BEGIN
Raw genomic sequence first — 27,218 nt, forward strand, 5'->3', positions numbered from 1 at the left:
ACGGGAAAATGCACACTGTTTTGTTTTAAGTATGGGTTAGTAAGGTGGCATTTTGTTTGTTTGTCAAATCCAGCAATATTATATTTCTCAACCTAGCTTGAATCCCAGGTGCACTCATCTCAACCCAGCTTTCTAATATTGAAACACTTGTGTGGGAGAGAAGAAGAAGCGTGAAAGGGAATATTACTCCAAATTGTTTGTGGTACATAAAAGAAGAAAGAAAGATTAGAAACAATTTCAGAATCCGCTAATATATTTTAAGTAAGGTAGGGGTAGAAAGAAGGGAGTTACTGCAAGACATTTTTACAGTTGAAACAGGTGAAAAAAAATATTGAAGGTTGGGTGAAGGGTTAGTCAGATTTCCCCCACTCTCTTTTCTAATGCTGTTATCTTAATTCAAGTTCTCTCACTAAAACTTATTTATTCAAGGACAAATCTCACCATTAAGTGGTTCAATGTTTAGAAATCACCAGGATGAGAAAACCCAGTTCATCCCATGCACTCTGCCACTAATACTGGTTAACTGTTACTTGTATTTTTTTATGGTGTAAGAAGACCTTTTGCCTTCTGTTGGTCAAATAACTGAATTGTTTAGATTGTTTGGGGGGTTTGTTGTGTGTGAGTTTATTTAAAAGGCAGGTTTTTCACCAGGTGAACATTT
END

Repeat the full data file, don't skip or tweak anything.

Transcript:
Raw genomic sequence first — 27,218 nt, forward strand, 5'->3', positions numbered from 1 at the left:
ACGGGAAAATGCACACTGTTTTGTTTTAAGTATGGGTTAGTAAGGTGGCATTTTGTTTGTTTGTCAAATCCAGCAATATTATATTTCTCAACCTAGCTTGAATCCCAGGTGCACTCATCTCAACCCAGCTTTCTAATATTGAAACACTTGTGTGGGAGAGAAGAAGAAGCGTGAAAGGGAATATTACTCCAAATTGTTTGTGGTACATAAAAGAAGAAAGAAAGATTAGAAACAATTTCAGAATCCGCTAATATATTTTAAGTAAGGTAGGGGTAGAAAGAAGGGAGTTACTGCAAGACATTTTTACAGTTGAAACAGGTGAAAAAAAATATTGAAGGTTGGGTGAAGGGTTAGTCAGATTTCCCCCACTCTCTTTTCTAATGCTGTTATCTTAATTCAAGTTCTCTCACTAAAACTTATTTATTCAAGGACAAATCTCACCATTAAGTGGTTCAATGTTTAGAAATCACCAGGATGAGAAAACCCAGTTCATCCCATGCACTCTGCCACTAATACTGGTTAACTGTTACTTGTATTTTTTTATGGTGTAAGAAGACCTTTTGCCTTCTGTTGGTCAAATAACTGAATTGTTTAGATTGTTTGGGGGGTTTGTTGTGTGTGAGTTTATTTAAAAGGCAGGTTTTTCACCAGGTGAACATTT